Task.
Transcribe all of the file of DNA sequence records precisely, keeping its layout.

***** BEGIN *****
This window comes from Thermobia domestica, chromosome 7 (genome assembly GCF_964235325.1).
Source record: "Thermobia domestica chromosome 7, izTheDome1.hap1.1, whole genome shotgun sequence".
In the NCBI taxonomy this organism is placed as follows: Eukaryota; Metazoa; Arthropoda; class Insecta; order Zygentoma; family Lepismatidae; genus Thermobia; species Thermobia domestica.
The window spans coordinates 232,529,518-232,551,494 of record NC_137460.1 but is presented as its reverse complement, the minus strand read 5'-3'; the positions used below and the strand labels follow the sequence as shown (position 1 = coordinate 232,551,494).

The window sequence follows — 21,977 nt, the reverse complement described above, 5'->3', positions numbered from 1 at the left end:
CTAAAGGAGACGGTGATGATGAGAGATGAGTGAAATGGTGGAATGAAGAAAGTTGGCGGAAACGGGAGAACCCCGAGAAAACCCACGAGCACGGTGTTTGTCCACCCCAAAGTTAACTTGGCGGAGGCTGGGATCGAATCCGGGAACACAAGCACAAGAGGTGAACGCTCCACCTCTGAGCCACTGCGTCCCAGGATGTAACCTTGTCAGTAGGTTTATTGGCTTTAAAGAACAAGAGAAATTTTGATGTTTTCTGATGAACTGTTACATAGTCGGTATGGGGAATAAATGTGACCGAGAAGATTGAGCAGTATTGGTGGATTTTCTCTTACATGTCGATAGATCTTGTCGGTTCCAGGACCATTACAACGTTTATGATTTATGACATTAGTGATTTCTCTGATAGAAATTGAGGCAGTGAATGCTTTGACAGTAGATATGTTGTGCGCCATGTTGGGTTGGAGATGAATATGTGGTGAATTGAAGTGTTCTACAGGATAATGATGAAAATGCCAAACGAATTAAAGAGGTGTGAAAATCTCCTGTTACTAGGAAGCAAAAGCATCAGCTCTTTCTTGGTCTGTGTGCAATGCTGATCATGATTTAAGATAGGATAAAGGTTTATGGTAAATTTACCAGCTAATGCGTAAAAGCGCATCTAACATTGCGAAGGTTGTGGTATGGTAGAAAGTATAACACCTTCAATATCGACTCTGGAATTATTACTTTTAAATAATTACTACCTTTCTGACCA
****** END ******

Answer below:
This window comes from Thermobia domestica, chromosome 7 (genome assembly GCF_964235325.1).
Source record: "Thermobia domestica chromosome 7, izTheDome1.hap1.1, whole genome shotgun sequence".
In the NCBI taxonomy this organism is placed as follows: Eukaryota; Metazoa; Arthropoda; class Insecta; order Zygentoma; family Lepismatidae; genus Thermobia; species Thermobia domestica.
The window spans coordinates 232,529,518-232,551,494 of record NC_137460.1 but is presented as its reverse complement, the minus strand read 5'-3'; the positions used below and the strand labels follow the sequence as shown (position 1 = coordinate 232,551,494).

The window sequence follows — 21,977 nt, the reverse complement described above, 5'->3', positions numbered from 1 at the left end:
CTAAAGGAGACGGTGATGATGAGAGATGAGTGAAATGGTGGAATGAAGAAAGTTGGCGGAAACGGGAGAACCCCGAGAAAACCCACGAGCACGGTGTTTGTCCACCCCAAAGTTAACTTGGCGGAGGCTGGGATCGAATCCGGGAACACAAGCACAAGAGGTGAACGCTCCACCTCTGAGCCACTGCGTCCCAGGATGTAACCTTGTCAGTAGGTTTATTGGCTTTAAAGAACAAGAGAAATTTTGATGTTTTCTGATGAACTGTTACATAGTCGGTATGGGGAATAAATGTGACCGAGAAGATTGAGCAGTATTGGTGGATTTTCTCTTACATGTCGATAGATCTTGTCGGTTCCAGGACCATTACAACGTTTATGATTTATGACATTAGTGATTTCTCTGATAGAAATTGAGGCAGTGAATGCTTTGACAGTAGATATGTTGTGCGCCATGTTGGGTTGGAGATGAATATGTGGTGAATTGAAGTGTTCTACAGGATAATGATGAAAATGCCAAACGAATTAAAGAGGTGTGAAAATCTCCTGTTACTAGGAAGCAAAAGCATCAGCTCTTTCTTGGTCTGTGTGCAATGCTGATCATGATTTAAGATAGGATAAAGGTTTATGGTAAATTTACCAGCTAATGCGTAAAAGCGCATCTAACATTGCGAAGGTTGTGGTATGGTAGAAAGTATAACACCTTCAATATCGACTCTGGAATTATTACTTTTAAATAATTACTACCTTTCTGACCA